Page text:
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It's been a rocky ride for college admissions testing during the pandemic. Canceled spring testing dates have turned into canceled summer testing dates. And it's unclear if there will be a chance for students to take these exams in the fall. In response, more and more schools are making the SAT and the ACT optional for next year. Here's NPR's Elissa Nadworny.
ELISSA NADWORNY, BYLINE: Like many high school counselors, Crys Latham has been paying close attention to the schools announcing these test optional admissions policies. She directs college counseling at Washington Latin Public Charter School in the nation's capital. And she's long been a big fan of schools that don't require the SAT and the ACT.
CRYS LATHAM: A student's test scores are not indicative of their potential or ability to be successful.
NADWORNY: Over the last several weeks, she's been updating her juniors on which colleges have made the changes regarding tests. The list is growing every day - University of Virginia, University of Pennsylvania, Dartmouth College, California Institute of Technology to name a few.
LATHAM: I now have kids who would never have considered those schools seriously before, even if I would have put them on their list. But now the kids are like, maybe I have a shot. Maybe it is possible for me.
NADWORNY: She says her students give admissions test scores outsized power, helped along by a society that's obsessed with competition.
LATHAM: I think that's so unfortunate when you have just one tiny - in my mind - insignificant factor that is making a decision for a kid about, like, what their dreams are.
NADWORNY: It's not just students and educators that are taking note of the growing number of colleges deemphasizing these tests. Other universities are watching and learning.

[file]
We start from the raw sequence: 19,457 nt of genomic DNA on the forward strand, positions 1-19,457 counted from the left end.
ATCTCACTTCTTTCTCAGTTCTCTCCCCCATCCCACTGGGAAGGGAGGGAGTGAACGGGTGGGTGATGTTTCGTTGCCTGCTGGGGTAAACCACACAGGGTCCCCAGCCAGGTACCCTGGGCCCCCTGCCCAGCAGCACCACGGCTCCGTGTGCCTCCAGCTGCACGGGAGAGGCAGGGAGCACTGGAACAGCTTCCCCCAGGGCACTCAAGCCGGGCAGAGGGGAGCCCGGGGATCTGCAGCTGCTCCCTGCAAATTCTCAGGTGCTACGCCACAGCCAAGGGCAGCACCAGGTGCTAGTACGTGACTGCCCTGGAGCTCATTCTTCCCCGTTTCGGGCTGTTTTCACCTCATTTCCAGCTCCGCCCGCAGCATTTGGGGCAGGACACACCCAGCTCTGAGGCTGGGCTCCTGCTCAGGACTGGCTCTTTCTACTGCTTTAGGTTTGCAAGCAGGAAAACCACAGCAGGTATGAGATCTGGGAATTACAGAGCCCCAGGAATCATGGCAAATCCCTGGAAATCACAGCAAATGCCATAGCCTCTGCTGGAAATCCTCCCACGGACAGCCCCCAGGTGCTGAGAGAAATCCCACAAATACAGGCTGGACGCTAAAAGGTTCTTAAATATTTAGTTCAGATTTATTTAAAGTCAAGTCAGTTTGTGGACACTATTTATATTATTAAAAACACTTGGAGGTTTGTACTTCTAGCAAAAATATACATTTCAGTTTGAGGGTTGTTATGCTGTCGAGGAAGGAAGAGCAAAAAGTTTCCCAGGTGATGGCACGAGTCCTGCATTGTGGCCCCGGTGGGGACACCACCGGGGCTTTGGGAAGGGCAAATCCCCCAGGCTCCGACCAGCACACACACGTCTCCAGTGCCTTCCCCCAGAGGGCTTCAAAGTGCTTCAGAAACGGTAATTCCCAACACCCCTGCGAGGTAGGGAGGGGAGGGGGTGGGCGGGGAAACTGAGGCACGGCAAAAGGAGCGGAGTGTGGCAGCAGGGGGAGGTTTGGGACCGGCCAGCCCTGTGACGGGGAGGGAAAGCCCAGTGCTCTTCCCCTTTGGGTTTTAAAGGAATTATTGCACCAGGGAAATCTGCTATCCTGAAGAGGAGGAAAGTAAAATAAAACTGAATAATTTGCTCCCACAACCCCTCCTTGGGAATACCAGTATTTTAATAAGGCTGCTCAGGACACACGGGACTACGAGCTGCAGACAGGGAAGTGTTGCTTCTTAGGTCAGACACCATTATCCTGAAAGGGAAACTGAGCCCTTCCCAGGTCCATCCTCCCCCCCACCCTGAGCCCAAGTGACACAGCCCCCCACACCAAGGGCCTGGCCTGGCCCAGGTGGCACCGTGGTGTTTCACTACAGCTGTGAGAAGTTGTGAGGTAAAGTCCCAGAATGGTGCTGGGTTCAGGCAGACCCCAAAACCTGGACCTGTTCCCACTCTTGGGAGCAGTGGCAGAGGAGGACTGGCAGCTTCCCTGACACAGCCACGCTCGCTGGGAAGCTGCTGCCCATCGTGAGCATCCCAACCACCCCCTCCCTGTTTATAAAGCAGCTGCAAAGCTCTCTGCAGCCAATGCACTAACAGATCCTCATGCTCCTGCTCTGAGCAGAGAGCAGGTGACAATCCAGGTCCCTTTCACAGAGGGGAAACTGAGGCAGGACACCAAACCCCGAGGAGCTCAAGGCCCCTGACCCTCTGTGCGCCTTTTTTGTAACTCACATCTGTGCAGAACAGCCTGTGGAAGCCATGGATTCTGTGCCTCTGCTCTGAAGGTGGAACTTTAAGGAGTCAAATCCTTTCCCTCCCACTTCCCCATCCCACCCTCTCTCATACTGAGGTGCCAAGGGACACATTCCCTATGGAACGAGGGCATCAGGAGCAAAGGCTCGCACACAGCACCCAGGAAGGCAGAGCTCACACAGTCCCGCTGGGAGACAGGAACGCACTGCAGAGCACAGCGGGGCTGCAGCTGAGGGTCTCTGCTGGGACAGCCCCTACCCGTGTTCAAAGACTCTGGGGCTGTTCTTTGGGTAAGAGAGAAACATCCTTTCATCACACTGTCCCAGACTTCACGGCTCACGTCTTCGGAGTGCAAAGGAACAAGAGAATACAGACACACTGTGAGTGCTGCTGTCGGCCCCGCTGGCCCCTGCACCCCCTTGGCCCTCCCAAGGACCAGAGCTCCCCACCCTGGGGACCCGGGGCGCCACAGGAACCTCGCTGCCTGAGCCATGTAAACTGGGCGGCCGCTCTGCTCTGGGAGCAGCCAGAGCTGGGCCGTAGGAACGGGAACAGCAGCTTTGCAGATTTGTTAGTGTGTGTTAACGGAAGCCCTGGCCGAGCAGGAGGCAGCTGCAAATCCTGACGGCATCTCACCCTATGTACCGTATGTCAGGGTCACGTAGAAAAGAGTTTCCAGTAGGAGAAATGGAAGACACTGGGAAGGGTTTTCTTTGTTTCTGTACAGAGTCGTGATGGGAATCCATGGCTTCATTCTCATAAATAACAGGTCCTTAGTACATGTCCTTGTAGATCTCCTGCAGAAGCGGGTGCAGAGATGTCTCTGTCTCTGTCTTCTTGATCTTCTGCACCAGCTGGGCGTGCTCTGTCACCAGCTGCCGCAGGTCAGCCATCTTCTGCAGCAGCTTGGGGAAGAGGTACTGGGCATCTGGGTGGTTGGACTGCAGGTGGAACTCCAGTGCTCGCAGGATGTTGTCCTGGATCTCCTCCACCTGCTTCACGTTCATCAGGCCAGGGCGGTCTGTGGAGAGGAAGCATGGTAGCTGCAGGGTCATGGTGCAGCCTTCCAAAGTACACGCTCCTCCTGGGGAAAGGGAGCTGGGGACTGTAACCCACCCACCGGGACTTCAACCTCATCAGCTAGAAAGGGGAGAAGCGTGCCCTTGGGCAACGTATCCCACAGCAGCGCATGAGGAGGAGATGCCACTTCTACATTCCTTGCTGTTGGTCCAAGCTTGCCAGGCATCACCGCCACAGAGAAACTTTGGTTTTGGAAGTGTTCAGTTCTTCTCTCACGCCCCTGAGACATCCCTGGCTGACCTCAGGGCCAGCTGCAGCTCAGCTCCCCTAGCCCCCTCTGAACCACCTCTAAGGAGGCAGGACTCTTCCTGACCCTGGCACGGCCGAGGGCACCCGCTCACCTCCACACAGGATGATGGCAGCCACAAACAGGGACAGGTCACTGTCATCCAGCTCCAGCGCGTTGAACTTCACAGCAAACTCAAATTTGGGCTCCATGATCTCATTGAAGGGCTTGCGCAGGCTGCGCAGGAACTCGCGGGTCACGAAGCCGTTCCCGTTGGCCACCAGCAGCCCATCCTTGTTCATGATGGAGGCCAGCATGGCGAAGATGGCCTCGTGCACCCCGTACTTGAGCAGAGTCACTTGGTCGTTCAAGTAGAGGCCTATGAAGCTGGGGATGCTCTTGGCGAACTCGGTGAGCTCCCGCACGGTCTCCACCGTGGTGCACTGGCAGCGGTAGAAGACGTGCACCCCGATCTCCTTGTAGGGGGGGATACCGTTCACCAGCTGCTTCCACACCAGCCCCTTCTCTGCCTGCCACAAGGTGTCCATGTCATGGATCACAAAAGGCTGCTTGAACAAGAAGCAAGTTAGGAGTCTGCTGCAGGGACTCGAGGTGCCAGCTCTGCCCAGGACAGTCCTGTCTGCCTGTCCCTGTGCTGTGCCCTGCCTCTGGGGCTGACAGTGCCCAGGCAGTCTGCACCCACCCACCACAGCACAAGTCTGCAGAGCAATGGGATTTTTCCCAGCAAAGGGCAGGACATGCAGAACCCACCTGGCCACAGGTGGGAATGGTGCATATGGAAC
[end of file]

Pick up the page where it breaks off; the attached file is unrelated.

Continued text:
CHRISTINE HARPER: We saw the writing on the wall.
NADWORNY: That's Christine Harper, who oversees admissions at the University of Kentucky. She says she's long talked about being test flexible, giving students the option to submit their scores. And the pandemic offered the school a way to do that at a minimum for next year and perhaps beyond.
HARPER: Going to be an interesting year - this whole year has been an interesting year. Why stop now?
NADWORNY: The school hasn't made a formal announcement yet. They're hoping to let students know the details by mid-July. But Harper says there's just no way in the midst of this pandemic to hold up strict testing standards, even for prospective students that squeezed in a test in March before the shutdown.
HARPER: They were taking this exam when everything was changing around them. Tests are stressful to begin with, but then when everybody is like, my sports are canceled, what's going to happen, that just adds another layer.
NADWORNY: For now, the emphasis will be on expanding a holistic review of applicants where a number of factors, including leadership and grades, contribute to admission. The question for many admissions offices - are the other elements of the application also free of bias?
ANDREW HO: There is a healthy growing skepticism about standardized test scores, but there is a way in which that sort of oversells how weighty they are in a selective admissions process.
NADWORNY: Andrew Ho is an expert in educational testing at Harvard, and he says it's important to remember that one of the reasons standardized testing in college admissions came about in the first place was an attempt to make fair comparisons because other measures of college admissions, grades, essays, extracurricular activities, they can be rife with inequities. And the more weight we put on one thing, maybe a GPA or an essay, the more at risk that is to manipulation and inflation.
HO: Once you realize that they care about this one thing, what do we do? Oh, we game it (laughter). We try as hard as we can to inflate that one thing such that it no longer actually indicates what I'm capable of doing.
NADWORNY: Ho says just because we're rethinking these admissions tests, it doesn't mean we've rooted out inequities in our pathways to higher education. Elissa Nadworny, NPR News.
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